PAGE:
We aren’t quite ready to recommend that everyone upgrade to macOS 13 Ventura, but if you use Microsoft Office with macOS 10.15 Catalina, you should start planning for an upgrade. Microsoft has announced that current versions of its productivity suite—Office for Mac 2019, Office for Mac 2021, and Microsoft 365—will receive updates only if your Mac is running macOS 11 Big Sur, macOS 12 Monterey, or macOS 13 Ventura. If you keep using Catalina, your Office apps will continue to work, but they won’t receive enhancements, bug fixes, or security updates past October’s 16.66 updates. Contact us if you have questions about appropriate upgrade paths.
(Featured image based on an original by iStock.com/jewhyte)
We’ve recently worked with a few clients who were paying too much for their Internet or mobile service. Internet service providers (ISPs) and mobile carriers occasionally adjust their service plans to account for new technologies, economies of scale, changing competitive landscapes, and marketing efforts. Sometimes they’ll increase speeds or capabilities across the board, but more often, when they debut new plans, current customers are grandfathered into their existing plans, often without notification. Upgrading to a new, better plan is usually simple—first, check the plan details on your ISP’s or mobile carrier’s website. Then, if they look better or cheaper—or if you don’t remember what service levels you should be getting—call the company’s support line and ask if switching plans would be beneficial. Beware that they may try to upsell you on a more expensive plan, so agree to switch only if you’ll end up paying less or getting significantly more. Remember, more speed isn’t necessarily worthwhile—most people won’t notice the difference between 250 Mbps and 1 Gbps, for instance. Also be careful of the length of contract you are signing up to. Most ISP’s are locking you into 24 month contact. As a Zen Internet Partner we help our customers get the best deal that suits their actual needs.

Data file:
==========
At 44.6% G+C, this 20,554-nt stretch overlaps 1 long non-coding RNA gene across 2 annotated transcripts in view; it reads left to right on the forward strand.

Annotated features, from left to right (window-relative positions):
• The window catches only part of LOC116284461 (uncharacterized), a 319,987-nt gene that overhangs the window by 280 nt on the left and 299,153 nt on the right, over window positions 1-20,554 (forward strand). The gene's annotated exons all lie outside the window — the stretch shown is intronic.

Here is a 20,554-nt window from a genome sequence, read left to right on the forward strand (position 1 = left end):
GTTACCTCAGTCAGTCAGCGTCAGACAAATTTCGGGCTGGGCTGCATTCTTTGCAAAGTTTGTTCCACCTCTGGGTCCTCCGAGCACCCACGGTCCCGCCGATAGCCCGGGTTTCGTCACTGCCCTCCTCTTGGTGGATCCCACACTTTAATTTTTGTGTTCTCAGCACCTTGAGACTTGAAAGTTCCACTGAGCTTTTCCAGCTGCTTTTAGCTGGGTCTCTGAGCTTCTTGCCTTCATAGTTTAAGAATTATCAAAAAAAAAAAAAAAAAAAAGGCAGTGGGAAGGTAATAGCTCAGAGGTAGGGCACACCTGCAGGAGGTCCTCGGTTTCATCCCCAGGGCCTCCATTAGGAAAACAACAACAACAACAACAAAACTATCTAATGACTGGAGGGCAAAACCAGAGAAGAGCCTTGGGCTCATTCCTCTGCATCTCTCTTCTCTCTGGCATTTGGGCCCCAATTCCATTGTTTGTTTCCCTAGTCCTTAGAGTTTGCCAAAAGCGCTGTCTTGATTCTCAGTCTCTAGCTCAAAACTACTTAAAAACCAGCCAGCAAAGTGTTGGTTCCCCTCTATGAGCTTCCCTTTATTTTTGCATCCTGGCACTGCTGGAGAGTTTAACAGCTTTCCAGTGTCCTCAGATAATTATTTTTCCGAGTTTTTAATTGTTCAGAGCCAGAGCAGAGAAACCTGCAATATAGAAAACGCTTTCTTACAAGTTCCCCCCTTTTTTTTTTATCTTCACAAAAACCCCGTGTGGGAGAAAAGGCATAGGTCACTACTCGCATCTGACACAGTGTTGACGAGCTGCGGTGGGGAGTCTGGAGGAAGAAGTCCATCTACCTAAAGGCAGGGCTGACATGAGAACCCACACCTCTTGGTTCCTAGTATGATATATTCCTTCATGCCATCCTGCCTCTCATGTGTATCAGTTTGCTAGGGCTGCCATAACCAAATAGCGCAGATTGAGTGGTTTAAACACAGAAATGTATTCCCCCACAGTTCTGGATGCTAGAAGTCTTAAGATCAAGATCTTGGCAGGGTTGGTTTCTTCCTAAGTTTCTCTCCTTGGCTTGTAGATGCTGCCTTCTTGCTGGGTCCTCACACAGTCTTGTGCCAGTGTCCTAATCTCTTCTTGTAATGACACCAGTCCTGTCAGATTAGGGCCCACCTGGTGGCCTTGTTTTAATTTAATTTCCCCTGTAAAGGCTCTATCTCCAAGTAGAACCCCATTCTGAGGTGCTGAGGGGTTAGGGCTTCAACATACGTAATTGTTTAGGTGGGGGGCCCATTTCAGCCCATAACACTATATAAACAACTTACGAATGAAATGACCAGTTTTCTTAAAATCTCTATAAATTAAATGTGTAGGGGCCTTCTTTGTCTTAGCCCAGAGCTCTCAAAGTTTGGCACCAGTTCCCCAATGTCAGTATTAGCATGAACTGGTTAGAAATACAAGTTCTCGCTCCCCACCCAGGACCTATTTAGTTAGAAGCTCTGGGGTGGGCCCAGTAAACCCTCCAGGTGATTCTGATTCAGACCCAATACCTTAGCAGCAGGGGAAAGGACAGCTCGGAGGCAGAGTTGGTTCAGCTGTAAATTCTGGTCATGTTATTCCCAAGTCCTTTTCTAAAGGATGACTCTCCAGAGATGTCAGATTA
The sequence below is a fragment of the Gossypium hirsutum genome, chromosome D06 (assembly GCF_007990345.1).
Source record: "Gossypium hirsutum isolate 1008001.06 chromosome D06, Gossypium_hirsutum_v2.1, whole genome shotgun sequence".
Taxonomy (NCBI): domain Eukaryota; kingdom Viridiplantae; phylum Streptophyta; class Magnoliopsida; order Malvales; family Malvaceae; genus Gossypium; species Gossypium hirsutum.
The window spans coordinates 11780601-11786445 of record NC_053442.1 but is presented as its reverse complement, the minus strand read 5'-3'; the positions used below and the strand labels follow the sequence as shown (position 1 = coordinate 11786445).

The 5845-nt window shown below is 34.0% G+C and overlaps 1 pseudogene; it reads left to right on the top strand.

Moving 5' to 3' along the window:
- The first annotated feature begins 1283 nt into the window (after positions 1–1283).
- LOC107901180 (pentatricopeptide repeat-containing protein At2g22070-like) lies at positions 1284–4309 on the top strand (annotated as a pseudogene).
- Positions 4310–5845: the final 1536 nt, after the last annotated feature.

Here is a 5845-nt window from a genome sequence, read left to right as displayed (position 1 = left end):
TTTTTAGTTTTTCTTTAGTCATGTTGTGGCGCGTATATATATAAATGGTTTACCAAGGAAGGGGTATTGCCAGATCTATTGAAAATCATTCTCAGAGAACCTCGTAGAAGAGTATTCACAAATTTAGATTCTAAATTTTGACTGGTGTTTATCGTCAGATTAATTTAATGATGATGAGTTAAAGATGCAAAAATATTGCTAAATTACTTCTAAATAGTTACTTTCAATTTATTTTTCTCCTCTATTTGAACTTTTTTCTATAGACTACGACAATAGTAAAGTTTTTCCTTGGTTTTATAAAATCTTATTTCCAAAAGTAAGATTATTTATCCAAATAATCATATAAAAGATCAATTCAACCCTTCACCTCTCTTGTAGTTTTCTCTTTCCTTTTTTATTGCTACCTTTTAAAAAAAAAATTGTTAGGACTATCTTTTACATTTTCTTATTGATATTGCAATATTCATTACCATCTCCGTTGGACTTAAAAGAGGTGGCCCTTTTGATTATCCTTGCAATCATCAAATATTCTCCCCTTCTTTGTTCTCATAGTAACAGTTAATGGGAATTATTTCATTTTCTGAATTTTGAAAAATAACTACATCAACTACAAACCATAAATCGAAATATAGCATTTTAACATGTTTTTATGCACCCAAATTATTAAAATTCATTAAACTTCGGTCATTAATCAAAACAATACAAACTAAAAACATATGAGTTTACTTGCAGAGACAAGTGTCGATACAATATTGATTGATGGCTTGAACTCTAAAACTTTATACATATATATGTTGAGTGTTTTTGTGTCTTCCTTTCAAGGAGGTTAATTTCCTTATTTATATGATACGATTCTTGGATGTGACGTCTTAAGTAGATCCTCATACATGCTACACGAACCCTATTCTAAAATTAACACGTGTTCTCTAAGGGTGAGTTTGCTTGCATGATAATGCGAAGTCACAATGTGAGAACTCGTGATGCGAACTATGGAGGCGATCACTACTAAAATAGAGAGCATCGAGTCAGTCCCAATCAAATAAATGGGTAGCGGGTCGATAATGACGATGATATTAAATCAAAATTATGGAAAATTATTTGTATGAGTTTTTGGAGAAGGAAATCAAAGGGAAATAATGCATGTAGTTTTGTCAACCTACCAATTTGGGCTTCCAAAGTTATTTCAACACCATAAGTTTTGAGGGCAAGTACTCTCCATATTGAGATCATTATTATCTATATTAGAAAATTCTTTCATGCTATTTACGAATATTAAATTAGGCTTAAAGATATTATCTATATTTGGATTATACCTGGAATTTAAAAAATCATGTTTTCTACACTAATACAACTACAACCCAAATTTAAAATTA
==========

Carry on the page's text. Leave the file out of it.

(Featured image by Adam Engst)
Spam remains one of the scourges of the Internet, although spam filters do a pretty good job of keeping most of it out of email inboxes. However, those spam filters can cause deliverability problems for organisations that send email for marketing or customer outreach. One way that happens is if the IP address—the unique numeric address of every computer on the Internet—of the server that sends your organisation’s email lands on a blocklist.Read More
We’ve had decades to get used to organising computer files, but it’s still hard for many people. Part of the problem is imagining how you—or your colleagues, if you’re in a workgroup—will need to find the files in the future. Another part of the problem is mustering enthusiasm for renaming and reorganising existing files to match an improved approach. Let’s see if we can help!Read More
Back in 2017, when Apple added the notch to the iPhone X for Face ID, the resulting loss of usable screen real estate caused the company to remove the battery percentage indicator from the status area. Since then, you’ve only been able to estimate how much battery life you had left from the icon; you had to open Control Center to see the numeric percentage. In iOS 16, however, Apple has revived the battery percentage indicator for Face ID iPhones, building it into the battery icon itself so it doesn’t occupy more of the status bar. Unfortunately, it’s not available on the iPhone XR, iPhone 11, iPhone 12 mini, or iPhone 13 mini, perhaps due to a lack of sufficient screen resolution. Everyone else can enable it in Settings > Battery.
(Featured image by Adam Engst)